Sunday, February 7, 2016

Bogosian/ Daisey Conversation

Eric Bogosian and Mike Daisey
Monologuists Mike Daisey and Eric Bogosian sit down for a sort of mutual interview for the American Theatre Magazine podcast Off Script.

There are some real nuggets of wisdom as the two discuss why they do solo performance and why they dislike seeing solo performance sometimes.

They touch on two things I have been thinking about lately... 

First, what is solo performance, as a career, for? Bogosian seems to express that it is its own thing and both he and Daisey bemoan the concept of it being a "vehicle" for an actor to move onto something else. But, Bogosian is practically retired from solo work, having performed the last of his solos a decade and half ago (outside his one-shot performances to promote his recent 100 Monologues book, thus why he is being covered in the press right now). He admits to having done as much television and film work as he ever performed in the theatre by this point in his career. Daisey admits to continually growing restless and striving to push the limits of the specific solo form he does (i.e. guy at a desk telling interconnected narratives).

I had a discussion with a programmer of a major U.S. performing arts center a few month ago and he flat out asked me what the end goal of my adventures of solo performance would be. I did not have an answer. I have been performing solo works for the last five years as just another way to express myself as a theatre artist. Until recently, I never really thought about solo performance as a "career." But why not? 

Solo performance is still a sub-arcana of an already barely-in-the-mainstream art form (Theatre). So what does the mountaintop look like for that? What does a successful solo performance career look like? Is there even such a thing as a successful "solo performance career?" Who would we look to as an example of someone who has made it?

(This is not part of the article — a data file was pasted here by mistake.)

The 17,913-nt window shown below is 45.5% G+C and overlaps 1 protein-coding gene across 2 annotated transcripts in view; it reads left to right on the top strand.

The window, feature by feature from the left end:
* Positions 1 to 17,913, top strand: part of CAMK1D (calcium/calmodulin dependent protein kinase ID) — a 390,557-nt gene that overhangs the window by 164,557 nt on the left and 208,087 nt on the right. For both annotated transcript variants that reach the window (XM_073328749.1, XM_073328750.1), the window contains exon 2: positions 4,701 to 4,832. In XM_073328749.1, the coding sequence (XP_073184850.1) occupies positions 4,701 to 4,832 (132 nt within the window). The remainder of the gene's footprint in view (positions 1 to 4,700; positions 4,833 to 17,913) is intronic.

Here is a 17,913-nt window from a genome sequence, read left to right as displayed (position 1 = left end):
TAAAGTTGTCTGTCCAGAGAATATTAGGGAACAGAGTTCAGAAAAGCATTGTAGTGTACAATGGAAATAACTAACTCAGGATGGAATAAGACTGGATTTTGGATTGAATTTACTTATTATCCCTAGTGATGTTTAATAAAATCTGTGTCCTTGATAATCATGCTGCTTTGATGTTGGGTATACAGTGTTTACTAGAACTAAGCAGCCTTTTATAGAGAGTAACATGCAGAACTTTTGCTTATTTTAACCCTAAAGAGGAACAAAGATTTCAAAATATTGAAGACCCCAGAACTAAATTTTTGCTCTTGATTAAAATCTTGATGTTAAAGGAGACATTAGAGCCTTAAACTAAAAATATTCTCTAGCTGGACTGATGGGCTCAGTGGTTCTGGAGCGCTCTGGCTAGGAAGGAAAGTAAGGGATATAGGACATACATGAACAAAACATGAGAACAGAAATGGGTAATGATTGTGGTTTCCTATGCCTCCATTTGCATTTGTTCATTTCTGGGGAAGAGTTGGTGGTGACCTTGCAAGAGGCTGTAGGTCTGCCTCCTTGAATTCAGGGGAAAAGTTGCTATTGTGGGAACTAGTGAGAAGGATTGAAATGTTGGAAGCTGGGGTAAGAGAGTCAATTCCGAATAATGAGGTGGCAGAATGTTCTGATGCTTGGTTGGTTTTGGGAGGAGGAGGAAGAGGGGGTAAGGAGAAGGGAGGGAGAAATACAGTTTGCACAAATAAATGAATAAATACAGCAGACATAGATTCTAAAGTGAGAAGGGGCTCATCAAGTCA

Is it TJ Dawe... who conquered the fringe circuit for a decade, perfoming to sell-out audiences across Canada, but is otherwise unknown outside fringe circles? Is it Mike Daisey... moving beyond fringe fests, playing at the Public, getting interviewed by mainstream press (and experiencing NPR-level public scandals), pushing the barriers of duration, and touring to performing arts centers and regional theatres to be the subscriber add-on show? Though that is well beyond the fringe-level I currently operate at (even Dawe's level recognition is higher than my current status), that is still a pretty low level of notoriety and impact. Or is it Bogosian, or Goldberg, or Tomlin, or Leguizamo... all of whom used their solo shows as springboards into other media, most prominently television and motion pictures. In this latter example, solo performance is just a bridge to other pursuits, not the end run.

My theory is, until we see solo performances being performed in stadiums (like some mega-successful comedians) or perhaps a return to the Ruth Draper days when very large fees could be had for very exclusive limited engagements at places like the Royal Albert Hall, I don't think solo performance is, as it is, the ultimate culmination of a performer's career. Maybe it is a stepping stone to other kinds of performance. 

The other thing the conversation between the two makes me wonder about is the small, but noticeable fact that Daisey keeps referring to "solo performance" and to "theatre." The implication is that they are separate.

I consider solo performance to actually be a form of theatre. It fulfills whatever definition of theatre one wants to apply to it, whether it is Aristotle's six elements (even if some, like Daisey's works, for instance, almost completely dispense with Spectacle altogether) or Peter Brook taking an empty space and having someone watch someone else walk across it. 

In the conversation, this is touched on indirectly when they riff on how critics respond to solo shows... initially loathe to go, but sometimes begrudgingly admitting it was surprisingly engaging. Why should a reviewer be any more wary of a show with one person than a show with fifteen? Is the risk for the audience different? Is there a difference in percieved quality? 'Cause I have seen multi-actor theatre productions that have been shitty and I have seen some that were great... just as much as I have seen some solo works that are shitty and some that are great. Either way, both are theatre.

Anyway, the conversation is well worth a listen or two. It gets going around the 18:40 minute mark. Feel free to leave a comment below for any bits and pieces you might pick up from it.

Here's the link...

ALSO: Bogosian will be performing a selection of his monologues in Dallas at the AT&T Performing Arts Center, Feb 11-13, 2016... Click here for TIX.

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